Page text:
One should use a beautiful Chanukah menorah in order to show honor for the special holiday, commemorating a great miracle.
Chanukah, an eight-day holiday, begins on the 25th day of the Hebrew month of Kislev. It commemorates the victory of the Maccabees over the Greeks who ruled much of the Land of Israel, banned the Jewish religion on pain of death, and defiled the Holy Temple.
When the Maccabees entered the Temple, they sought to light the menorah, but found only one jar of oil that had not been defiled by the Greeks. Although it contained enough oil to burn for only one day, a miracle occurred, and the oil lasted eight days. The Maccabees restored religious freedom, and peace reigned in the land for about 200 years.
Candles are lit on each night of Chanukah, and special prayers are recited thanking God for the miracles the people experienced. No fasting or eulogizing is allowed, and the eight days have a festive nature to them, although work is permitted as usual (unlike Shabbat and other holy days).
It is preferable to light the Chanukah menorah with olive oil in order to more closely resemble the miracle, although wax candles are completely acceptable. The candles must burn for at least 30 minutes after dark. As such, when the candles are lit early – such as on Friday afternoon before sunset, (as they must be lit before Shabbat begins) – one must ensure that the candles wil burn for at least about an hour and a half.
It is customary to use an extra candle to light the Chanukah candles. This candle is called the Shamash. It is positioned above or beside the candles.
The Chanukah candles are holy; one may make no use of them whatsoever other than to look at them and contemplate the miracles that God performed. The Shamash, however, is not holy, and one may use it for mundane purposes.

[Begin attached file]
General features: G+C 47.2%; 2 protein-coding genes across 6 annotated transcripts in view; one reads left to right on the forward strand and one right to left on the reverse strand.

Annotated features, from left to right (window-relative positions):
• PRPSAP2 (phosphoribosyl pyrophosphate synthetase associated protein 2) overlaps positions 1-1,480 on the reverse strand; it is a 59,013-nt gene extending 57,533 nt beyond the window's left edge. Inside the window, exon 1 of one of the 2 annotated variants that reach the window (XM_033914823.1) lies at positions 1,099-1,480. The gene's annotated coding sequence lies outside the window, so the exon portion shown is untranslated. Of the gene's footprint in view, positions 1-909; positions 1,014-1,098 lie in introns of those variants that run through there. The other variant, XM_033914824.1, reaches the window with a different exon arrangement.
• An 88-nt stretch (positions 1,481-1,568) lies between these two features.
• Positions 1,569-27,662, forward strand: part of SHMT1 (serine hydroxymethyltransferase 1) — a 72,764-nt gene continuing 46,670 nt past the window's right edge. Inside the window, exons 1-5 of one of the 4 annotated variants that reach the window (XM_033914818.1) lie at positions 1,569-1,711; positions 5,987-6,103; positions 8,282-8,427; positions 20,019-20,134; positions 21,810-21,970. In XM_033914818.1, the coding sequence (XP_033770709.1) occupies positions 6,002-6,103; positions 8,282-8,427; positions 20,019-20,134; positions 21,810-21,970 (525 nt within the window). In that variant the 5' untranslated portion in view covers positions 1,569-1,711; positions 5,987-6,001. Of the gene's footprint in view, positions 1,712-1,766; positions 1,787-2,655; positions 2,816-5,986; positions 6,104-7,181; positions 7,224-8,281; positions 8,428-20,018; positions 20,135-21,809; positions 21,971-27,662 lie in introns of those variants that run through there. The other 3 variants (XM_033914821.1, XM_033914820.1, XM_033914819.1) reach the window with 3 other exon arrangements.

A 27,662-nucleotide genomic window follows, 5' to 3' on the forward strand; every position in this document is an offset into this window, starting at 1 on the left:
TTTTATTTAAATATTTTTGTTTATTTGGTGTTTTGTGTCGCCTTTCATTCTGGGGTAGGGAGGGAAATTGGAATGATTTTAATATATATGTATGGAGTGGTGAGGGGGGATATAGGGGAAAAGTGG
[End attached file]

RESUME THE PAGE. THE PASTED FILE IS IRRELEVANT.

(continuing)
On the first night of Chanukah, one candle is lit, and on each successive night another one is added until the eighth night, when all the candles are burning. On the first night, the right-most candle is lit. On the second night, a candle is added, so that now the two right-most candles are lit. On the third night, a third candle is added, and so on. The new candle is always lit first. Three blessings are recited on the first night of Chanukah, and two blessing every night thereafter.
One should use a beautiful Chanukah menorah in order to show honor for the mitzvah (commandment).
After the candles are lit, it is customary to sing Haneirot Halalu and Maoz Tzur, songs about Chanukah. One should try to remain in the vicinity of the candles while they are burning. Giving the children Chanukah donuts and dreidels is a good way to get them to stay!
By: Rabbi Ari Enkin, rabbinic director, United with Israel
Bring Chanukah Joy to Israeli Soldiers – Say Thank You!
We are honored to thank the young men and women of the IDF who risk their lives every day to protect and defend the citizens of Israel. Join us in sending winter care packages (and personal notes of support) to Israeli soldiers who are out in the cold all day long.
Warm up a soldier’s heart with essential winter wear including a fleece jacket, hat, gloves and neck warmer. Keep an entire unit warm by ordering 10 packages! The soldiers greatly appreciate your love and concern.
Send a gift and write your personal message to a soldier today!
Source: United with Israel